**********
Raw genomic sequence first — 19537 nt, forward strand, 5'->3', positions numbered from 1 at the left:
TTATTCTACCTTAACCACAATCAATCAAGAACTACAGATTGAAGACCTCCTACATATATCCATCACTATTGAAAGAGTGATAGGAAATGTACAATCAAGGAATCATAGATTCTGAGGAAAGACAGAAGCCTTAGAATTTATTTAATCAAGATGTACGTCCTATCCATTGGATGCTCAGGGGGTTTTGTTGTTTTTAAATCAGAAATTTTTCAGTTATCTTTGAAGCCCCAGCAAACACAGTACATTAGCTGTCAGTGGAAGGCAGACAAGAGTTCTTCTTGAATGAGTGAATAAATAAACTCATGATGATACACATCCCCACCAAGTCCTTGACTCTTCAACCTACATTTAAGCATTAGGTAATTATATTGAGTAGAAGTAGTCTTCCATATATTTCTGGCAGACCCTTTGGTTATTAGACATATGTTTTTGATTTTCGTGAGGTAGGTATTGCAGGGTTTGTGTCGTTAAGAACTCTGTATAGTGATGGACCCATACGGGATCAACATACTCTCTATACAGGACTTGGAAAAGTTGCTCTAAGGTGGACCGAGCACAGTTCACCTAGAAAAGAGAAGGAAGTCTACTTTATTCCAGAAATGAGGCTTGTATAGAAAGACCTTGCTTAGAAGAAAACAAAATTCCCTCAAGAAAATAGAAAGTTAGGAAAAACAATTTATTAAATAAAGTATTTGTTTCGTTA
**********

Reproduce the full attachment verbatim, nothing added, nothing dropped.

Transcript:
Raw genomic sequence first — 19537 nt, forward strand, 5'->3', positions numbered from 1 at the left:
TTATTCTACCTTAACCACAATCAATCAAGAACTACAGATTGAAGACCTCCTACATATATCCATCACTATTGAAAGAGTGATAGGAAATGTACAATCAAGGAATCATAGATTCTGAGGAAAGACAGAAGCCTTAGAATTTATTTAATCAAGATGTACGTCCTATCCATTGGATGCTCAGGGGGTTTTGTTGTTTTTAAATCAGAAATTTTTCAGTTATCTTTGAAGCCCCAGCAAACACAGTACATTAGCTGTCAGTGGAAGGCAGACAAGAGTTCTTCTTGAATGAGTGAATAAATAAACTCATGATGATACACATCCCCACCAAGTCCTTGACTCTTCAACCTACATTTAAGCATTAGGTAATTATATTGAGTAGAAGTAGTCTTCCATATATTTCTGGCAGACCCTTTGGTTATTAGACATATGTTTTTGATTTTCGTGAGGTAGGTATTGCAGGGTTTGTGTCGTTAAGAACTCTGTATAGTGATGGACCCATACGGGATCAACATACTCTCTATACAGGACTTGGAAAAGTTGCTCTAAGGTGGACCGAGCACAGTTCACCTAGAAAAGAGAAGGAAGTCTACTTTATTCCAGAAATGAGGCTTGTATAGAAAGACCTTGCTTAGAAGAAAACAAAATTCCCTCAAGAAAATAGAAAGTTAGGAAAAACAATTTATTAAATAAAGTATTTGTTTCGTTA